Shlomo Ben-Ami

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Shlomo Ben-Ami
Shlomo Ben-Ami.jpg
Date of birth (1943-07-17) 17 July 1943 (age 71)
Place of birth Tangiers, Morocco
Year of aliyah 1955
Knessets 14, 15
Faction represented in Knesset
1996–1999 Labor Party
1999–2001 One Israel
2001–2003 Labor Party
Ministerial roles
1999–2001 Minister of Internal Security
2000–2001 Minister of Foreign Affairs

Shlomo Ben-Ami (Hebrew: שלמה בן עמי‎; born 17 July 1943) is a former Israeli diplomat, politician and historian.

Biography[edit]

Ben-Ami was born in Tangiers, Morocco, on 7 July 1943,[1] and immigrated to Israel in 1955. He was educated at Tel Aviv University and St Antony's College, Oxford from which he received a D.Phil. in history.[1] Ben-Ami speaks fluent Hebrew, Spanish, French and English.

Academic career[edit]

He was a historian at Tel Aviv University from the mid-1970s, serving as head of the School of History from 1982 to 1986. His initial field of study was Spanish history, and his 1983 biography of the former Spanish Dictator, General Primo de Rivera (1923–1930), is recognized as the most authoritative study on this subject. He later turned his attention to the history of Israel and the Middle East, leaving a legacy of expertise in Spanish inter-war year politics.

Diplomatic and political career[edit]

From 1982 until 1986, before he entered politics, he was the Israeli ambassador to Spain.[1] In 1996 he was elected to the Knesset on Labour's list.

When the One Israel-led government of Ehud Barak took office in July 1999, Ben-Ami became the Minister of Internal Security,[1] responsible for the Israel Police. In August 2000, when David Levy resigned as Foreign Minister during talks with Palestinian leaders in the United States, Barak designated Ben-Ami to be the acting Foreign Minister and he was officially appointed to the role in November 2000.

Ben-Ami remained Foreign Minister and Security Minister until March 2001, when, having won elections, Ariel Sharon took over from Barak. Ben-Ami refused to serve in the Sharon government and resigned from the Knesset in August 2002.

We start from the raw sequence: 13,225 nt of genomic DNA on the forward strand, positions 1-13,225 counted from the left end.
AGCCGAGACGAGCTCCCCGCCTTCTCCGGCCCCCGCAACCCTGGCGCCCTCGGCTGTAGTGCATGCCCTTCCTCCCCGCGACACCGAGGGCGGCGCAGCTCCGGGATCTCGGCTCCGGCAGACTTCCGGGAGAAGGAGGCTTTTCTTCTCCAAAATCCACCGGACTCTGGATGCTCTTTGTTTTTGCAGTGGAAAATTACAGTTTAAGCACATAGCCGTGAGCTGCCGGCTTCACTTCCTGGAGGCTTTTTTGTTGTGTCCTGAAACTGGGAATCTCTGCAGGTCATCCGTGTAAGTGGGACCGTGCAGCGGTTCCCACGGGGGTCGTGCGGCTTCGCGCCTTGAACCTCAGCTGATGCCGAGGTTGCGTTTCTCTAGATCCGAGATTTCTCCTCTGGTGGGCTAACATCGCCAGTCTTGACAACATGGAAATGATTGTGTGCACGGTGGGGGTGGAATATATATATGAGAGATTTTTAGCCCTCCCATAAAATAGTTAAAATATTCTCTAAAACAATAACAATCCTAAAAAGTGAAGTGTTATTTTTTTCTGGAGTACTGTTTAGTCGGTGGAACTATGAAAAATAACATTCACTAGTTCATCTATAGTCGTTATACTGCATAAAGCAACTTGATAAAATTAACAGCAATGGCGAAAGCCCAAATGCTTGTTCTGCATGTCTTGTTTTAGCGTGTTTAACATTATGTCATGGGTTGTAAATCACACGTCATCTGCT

In their report published in 2003, the Or Commission held him responsible for the behavior of security forces during the October 2000 riots in which Israeli police killed 12 Israeli Arabs and one Palestinian, and failed to predict and control rioting which resulted in the death of a Jewish Israeli. The report recommended that Ben-Ami be disqualified from serving as Internal Security Minister in the future.[2] Despite the disqualification, Ben-Ami was not considered to be a hard-liner in Israeli relations with the Palestinians and during his time in the Barak government, he was a political rival of Shimon Peres.

Ben-Ami is currently Vice-President of the Toledo International Centre for Peace (TICpax), which, according to its mission statement, "seeks to contribute to the prevention and resolution of violent or potentially violent international or intranational conflicts and to the consolidation of peace, within a framework of respect and promotion of Human Rights and democratic values."

His latest book is Scars of War, Wounds of Peace: The Israeli–Arab Tragedy (Oxford, 2006) challenges many of the founding myths in Israel's modern history especially related to the war of independence. Ben-Ami backed the Meretz party for the 2009 Knesset elections.[3]

Later career[edit]

He currently serves as vice president of the Toledo International Centre for Peace.[4]

Published works[edit]

  • The Origins of the Second Republic in Spain (1978)
  • Fascism from Above: Dictatorship of Primo de Rivera in Spain, 1923–1930 (1983)
  • Spain between Dictatorship and Democracy (1980)
  • Anatomia de una Transición [Anatomy of a Transition] (1990) (Spanish)
  • Italy between Liberalism and Fascism (1986)
  • Quel avenir pour Israël? [Which Future for Israel?], (Hachette Littérature 2002), ISBN 2-01-279104-2. (French)
  • Scars of war, wounds of peace : the Israeli-Arab tragedy (Oxford University Press 2006), ISBN 0-19-518158-1.

References[edit]

External links[edit]